SAINT-SAËNS; RAVEL Piano Concertos
The American pianist Andrew von Oeyen has been around for some time (b1979, orchestral debut aged 10). He has, I confess, escaped my attention thus far. The booklet essay he provides is as elegant, amiable and lucid as his touch on the keyboard. I very much liked his account of the Saint-Saëns G minor: such attention to detail yet without point-making, like the clearly arpeggiated octave Ds above the stave in the opening flourishes, and the accented staccatos in the left hand shortly after fig E in the Scherzo (2'01" et seq), by no means always observed. Despite a few over-projected wind interjections, Villaume and the Prague players do him proud. In fact this is in every way a fine account, missing only one thing: adrenalin. For that you must turn to Darré, Hough or Grosvenor.
The Ravel falls much into the same category. Everything is there, efficiently and accurately delivered. Among many fine passages, the harp’s haunting quasi cadenza in the first movement is most atmospherically captured, cor anglais and soloist listen attentively to one another in the last pages of the slow movement (though von Oeyen’s final six-bar trill is hardly piano or, indeed, sensitive), while the trombone is suitably dirty in the finale. Nevertheless, all this endeavour by no means outshines the likes of Argerich, Michelangeli or (my favourite) Jean Casadesus.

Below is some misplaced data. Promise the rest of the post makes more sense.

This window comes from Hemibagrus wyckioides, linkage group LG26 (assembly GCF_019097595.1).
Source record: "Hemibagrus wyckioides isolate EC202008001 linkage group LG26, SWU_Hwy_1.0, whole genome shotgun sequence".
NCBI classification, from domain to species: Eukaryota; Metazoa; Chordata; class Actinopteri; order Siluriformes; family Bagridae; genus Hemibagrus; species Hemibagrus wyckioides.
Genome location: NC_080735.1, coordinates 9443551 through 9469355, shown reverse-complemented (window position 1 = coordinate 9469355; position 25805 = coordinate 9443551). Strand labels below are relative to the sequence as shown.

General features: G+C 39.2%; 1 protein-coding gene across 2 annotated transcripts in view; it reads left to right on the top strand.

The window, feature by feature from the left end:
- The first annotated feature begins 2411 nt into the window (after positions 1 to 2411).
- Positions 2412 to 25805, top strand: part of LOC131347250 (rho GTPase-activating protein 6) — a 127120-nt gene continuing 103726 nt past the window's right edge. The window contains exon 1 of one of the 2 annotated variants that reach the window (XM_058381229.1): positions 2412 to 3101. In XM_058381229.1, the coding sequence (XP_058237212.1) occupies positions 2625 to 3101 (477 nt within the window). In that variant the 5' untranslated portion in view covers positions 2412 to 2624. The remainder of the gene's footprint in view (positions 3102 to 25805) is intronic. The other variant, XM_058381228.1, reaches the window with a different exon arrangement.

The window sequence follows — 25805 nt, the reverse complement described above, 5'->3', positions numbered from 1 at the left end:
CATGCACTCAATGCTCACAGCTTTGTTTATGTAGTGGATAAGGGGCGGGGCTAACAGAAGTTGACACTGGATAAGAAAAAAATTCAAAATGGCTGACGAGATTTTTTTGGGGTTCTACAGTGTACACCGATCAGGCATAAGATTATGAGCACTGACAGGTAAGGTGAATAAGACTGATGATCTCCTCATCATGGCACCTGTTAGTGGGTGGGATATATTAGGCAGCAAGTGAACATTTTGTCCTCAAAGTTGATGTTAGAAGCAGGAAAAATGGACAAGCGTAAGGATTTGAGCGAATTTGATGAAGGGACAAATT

After a thoroughly French concerto and another infused with American elements comes an American piece for piano and orchestra infused with French elements (and, by happy coincidence, the premieres of Gershwin’s Second Rhapsody and Ravel’s G major Concerto took place within 15 days of each other in January 1932). Again, perfectly fine in von Oeyen’s hands but not fine enough to displace the more urgent and, ultimately, more idiomatic response of Oscar Levant with Morton Gould. Back to France for von Oeyen’s own transcription of the Méditation from Thaïs, ending in exemplary fashion this debut recording for Warner Classics.